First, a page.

Out Every Night: The Best Shows From October 22 to 28
This week's list is a bonus-deluxe-super edition, with TEN shows instead of the usual nine, on account of this Tuesday getting twice its usual attention. There's good reason: Tuesday night features separate appearances by both ska legend the Skatalites and nihilistic post-punk pioneer Swans. They're both going to be terrific shows, and its a shame they can't be combined, but somehow I don't think there's much crossover fan-dom in the groups' audiences.
Swans: Most disturbing pool party ever.
Which got me thinking....what if we created a new kind of music that crossed Swans' crushing no-wave nihilism with the Skatalites' infectious up-beat rhythms? Up-strokes on the guitars coupled with crippling, existential depression, all supported by the strangest sounding horn section ever. My working title for the band is "The Swantalites" but I'm not married to it.
Update: We'd like to send you to the Skatalites show -- improve on The Swantalites for the name of this Franken-band. Our favorite gets into Off Broadway for free tonight.
In other news, Waka Flocka Flame is playing the Pageant tonight, and I think it is desperately important that you watch this music video immediately. Spoiler alert: Featured prominently is an eight-foot-tall partially animatronic rooster and a diamond-bedazzled Foghorn Leghorn pendant. So yeah....the rest of our picks follow.
Waka Flocka Flame
Mon., 7:00 p.m. October 22
w/ Wooh Da Kid
@ The Pageant - $25-$27.50
By Kiernan Maletsky
From this 2011 show review: Waka Flocka Flame, who is one actual album and three years into his career, is your hysteria-inducing, panty-dropping, totally uncontested king of Super Jam Four. And he didn't even headline -- that honor went to Ludacris, perhaps because neither Waka Flocka nor Wiz Khalifa (the second-biggest draw) actually have enough material to justify an hour-long set. But let's not get confused: A teenage girl looked me in the eye and then elbowed me in the dick to prevent me from moving past her to the photo pit during Waka's set. For Ludacris, I could have stood right in front of the stage and spun around with my arms outstretched without hitting anyone.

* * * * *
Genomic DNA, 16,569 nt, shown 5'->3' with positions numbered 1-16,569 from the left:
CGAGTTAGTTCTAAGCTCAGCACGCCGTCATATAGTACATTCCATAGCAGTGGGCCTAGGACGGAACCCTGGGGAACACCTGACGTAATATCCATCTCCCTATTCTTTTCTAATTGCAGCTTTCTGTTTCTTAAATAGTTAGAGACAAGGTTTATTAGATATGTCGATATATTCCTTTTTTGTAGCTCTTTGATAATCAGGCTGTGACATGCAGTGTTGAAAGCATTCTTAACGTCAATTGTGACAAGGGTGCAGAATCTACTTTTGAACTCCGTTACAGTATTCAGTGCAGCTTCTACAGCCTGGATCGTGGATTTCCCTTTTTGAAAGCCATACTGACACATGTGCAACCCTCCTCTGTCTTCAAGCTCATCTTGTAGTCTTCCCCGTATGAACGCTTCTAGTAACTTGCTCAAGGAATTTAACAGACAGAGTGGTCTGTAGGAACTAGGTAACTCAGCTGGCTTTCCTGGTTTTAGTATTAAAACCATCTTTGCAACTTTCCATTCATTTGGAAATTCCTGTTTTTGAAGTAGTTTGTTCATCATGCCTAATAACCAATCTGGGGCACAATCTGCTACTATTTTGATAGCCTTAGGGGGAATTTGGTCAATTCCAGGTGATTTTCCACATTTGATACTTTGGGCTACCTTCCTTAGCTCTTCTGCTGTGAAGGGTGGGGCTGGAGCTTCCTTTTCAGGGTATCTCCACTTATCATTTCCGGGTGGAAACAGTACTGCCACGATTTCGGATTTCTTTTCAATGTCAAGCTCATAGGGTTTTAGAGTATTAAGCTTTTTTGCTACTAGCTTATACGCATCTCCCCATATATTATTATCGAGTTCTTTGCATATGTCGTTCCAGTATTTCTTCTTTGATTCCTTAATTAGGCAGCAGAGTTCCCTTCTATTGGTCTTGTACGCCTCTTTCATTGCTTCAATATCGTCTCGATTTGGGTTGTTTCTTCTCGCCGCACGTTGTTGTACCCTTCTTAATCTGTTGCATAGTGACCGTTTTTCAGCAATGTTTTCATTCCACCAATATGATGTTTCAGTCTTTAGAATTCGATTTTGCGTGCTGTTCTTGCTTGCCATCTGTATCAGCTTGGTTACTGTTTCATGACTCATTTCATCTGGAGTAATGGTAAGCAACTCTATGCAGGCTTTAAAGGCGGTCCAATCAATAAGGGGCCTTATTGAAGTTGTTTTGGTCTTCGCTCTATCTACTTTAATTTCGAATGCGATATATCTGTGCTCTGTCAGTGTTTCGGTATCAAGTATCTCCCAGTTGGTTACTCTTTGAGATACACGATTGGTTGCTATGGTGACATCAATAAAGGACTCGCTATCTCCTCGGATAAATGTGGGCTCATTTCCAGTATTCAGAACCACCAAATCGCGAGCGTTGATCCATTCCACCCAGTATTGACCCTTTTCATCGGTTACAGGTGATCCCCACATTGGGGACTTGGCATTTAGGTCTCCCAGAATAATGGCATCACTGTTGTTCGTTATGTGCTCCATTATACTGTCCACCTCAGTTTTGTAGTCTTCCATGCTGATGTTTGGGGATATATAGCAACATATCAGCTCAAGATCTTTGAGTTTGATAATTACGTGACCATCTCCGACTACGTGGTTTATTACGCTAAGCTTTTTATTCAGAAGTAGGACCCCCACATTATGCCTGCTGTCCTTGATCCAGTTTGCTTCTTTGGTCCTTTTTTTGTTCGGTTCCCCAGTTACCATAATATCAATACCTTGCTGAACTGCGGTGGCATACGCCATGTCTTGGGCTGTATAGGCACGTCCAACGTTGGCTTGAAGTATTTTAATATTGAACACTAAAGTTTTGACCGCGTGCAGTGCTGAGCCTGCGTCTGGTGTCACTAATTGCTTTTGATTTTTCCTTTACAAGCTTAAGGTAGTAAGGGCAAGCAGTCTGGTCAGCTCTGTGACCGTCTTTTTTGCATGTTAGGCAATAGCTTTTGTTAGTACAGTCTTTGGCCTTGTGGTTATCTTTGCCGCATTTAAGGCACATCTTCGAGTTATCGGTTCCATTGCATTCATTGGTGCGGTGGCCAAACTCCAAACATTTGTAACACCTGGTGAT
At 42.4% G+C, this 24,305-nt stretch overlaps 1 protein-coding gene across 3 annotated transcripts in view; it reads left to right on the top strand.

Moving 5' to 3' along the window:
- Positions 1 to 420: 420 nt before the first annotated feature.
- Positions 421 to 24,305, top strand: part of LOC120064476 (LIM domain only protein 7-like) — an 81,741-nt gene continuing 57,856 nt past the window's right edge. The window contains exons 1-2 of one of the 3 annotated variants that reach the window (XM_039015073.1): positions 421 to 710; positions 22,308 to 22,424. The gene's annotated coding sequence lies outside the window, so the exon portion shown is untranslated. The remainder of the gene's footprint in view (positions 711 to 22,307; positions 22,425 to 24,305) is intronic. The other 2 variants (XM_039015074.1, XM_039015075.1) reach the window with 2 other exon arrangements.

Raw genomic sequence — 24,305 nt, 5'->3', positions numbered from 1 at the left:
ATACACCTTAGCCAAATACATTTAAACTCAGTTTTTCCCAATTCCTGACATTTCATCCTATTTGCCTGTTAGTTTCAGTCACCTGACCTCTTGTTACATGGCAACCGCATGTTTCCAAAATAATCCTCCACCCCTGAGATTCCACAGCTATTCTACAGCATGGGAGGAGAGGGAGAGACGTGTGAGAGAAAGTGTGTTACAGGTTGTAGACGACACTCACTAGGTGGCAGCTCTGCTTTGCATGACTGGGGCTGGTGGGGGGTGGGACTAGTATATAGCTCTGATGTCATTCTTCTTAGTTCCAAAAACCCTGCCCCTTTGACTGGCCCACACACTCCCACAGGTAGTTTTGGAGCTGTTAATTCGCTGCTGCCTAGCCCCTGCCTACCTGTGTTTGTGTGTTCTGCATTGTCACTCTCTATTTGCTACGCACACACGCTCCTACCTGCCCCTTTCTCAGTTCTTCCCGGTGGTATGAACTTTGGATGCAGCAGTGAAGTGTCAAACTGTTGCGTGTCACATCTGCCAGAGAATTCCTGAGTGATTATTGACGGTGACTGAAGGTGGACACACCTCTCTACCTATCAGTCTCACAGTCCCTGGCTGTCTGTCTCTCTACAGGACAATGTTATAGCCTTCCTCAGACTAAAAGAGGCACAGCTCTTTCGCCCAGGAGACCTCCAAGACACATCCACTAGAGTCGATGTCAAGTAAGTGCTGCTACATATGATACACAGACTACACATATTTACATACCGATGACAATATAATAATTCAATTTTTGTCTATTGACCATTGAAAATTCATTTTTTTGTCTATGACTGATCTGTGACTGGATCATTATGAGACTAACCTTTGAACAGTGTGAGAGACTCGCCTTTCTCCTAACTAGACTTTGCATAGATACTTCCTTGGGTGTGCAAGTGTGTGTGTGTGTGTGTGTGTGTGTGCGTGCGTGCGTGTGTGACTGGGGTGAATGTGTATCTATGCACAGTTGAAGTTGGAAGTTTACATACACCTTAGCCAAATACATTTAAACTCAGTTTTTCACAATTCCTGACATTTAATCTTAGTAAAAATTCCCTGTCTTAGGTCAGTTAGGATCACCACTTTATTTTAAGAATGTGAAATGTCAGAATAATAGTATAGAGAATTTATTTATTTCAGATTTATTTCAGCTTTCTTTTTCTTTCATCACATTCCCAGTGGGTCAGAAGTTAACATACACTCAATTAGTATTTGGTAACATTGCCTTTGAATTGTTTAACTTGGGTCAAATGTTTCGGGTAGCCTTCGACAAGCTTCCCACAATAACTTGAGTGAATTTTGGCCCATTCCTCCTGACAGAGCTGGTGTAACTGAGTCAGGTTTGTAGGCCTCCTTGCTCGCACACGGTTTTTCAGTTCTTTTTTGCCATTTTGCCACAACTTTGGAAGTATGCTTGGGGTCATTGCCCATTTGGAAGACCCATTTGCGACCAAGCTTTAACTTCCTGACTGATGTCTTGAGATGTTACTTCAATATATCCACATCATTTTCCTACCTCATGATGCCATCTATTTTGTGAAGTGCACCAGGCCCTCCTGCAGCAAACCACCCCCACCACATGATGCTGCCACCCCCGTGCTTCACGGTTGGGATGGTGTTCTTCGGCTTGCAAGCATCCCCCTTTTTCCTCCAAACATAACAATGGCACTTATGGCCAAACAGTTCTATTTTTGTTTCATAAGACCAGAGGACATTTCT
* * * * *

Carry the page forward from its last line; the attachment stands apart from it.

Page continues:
Tues., 8:00 p.m. October 23
w/ Murder City Players
@ Off Broadway - $20 / $23
By Roy Kasten
Many of the giants of the golden age of ska and reggae have fallen, but many still skank among us. Rock steady and ska pioneer the Skatalites has survived the passing or retirement of most of its original members, with only septuagenarian alto saxophonist Lester Sterling and singer Doreen Shaffer connecting the band to its glory days of the early '60s. But because the Skatalites have always been a shifting association of musicians, adaptable as the backing band on scores of essential reggae and ska recordings, its reunions and regroupings have been consistently satisfying -- and its current live show a potent, joyous celebration of blistering brass and relentless rhythms. What to Wear: Leave your tight two-tone digs at home; come dressed to dance -- wild and free -- or don't come at all.
Tues., 8:00 p.m. October 23
w/ A Hawk and a Hacksaw
@ The Firebird - $22-$25
By Paul Friswold
From this album review: This is the sound of drowning in your own lungs. This is concussion and suffocation, the shambolic waste of the perpetual drunk thrashing desperately to stay afloat and swallowing greedily when he slips under the surface. This is the hacking, dry-heaving moment of willful, welcome negation. This is the long unbroken stare into crusted weary eyes that wonder at still being alive despite the self-inflicted damage. This is the horrific splendor of Swans during the dying days of the '80s, when they were killing themselves to create something beautiful.
Wed., 6:00 p.m. October 24
@ Pop's Nightclub - $15
By Calvin Cox
From this 2010 show review: Columbia, Missouri, native Stevie Stone held the warm-up spot. Stone, who's signed to Ruthless Records, has been gaining an underground following of late largely thanks to "Midwest Explosion," a collaboration with Tech N9ne which he released earlier this year. His gritty, raspy voice (similar to DJ Kaos) and fluid delivery are well-suited for his hardcore style.
Thurs., 8:00 p.m. October 25
w/ David Beeman
@ Off Broadway - $12
By Roy Kasten
The full title of Jim White's 1997 debut The Mysterious Tale of How I Shouted Wrong-Eyed Jesus tells you almost everything you need to know about this Southern gothic savant. What it doesn't tell is how much beauty his music contains, how he orchestrates voices and whistles, loops and found sounds, pedal steel and banjo into small, dark movies of Southern life. In their beauty they rise above primitivism and local color and become universal. That transcendence is everywhere apparent on this year's Where It Hits You, his first studio album in five years, and one of the funniest and wisest country-folk albums of the year. Once in a Lifetime: Jim White rarely tours widely enough to bring him to St. Louis. This week's show could be your first and last chance to see this true genius in action.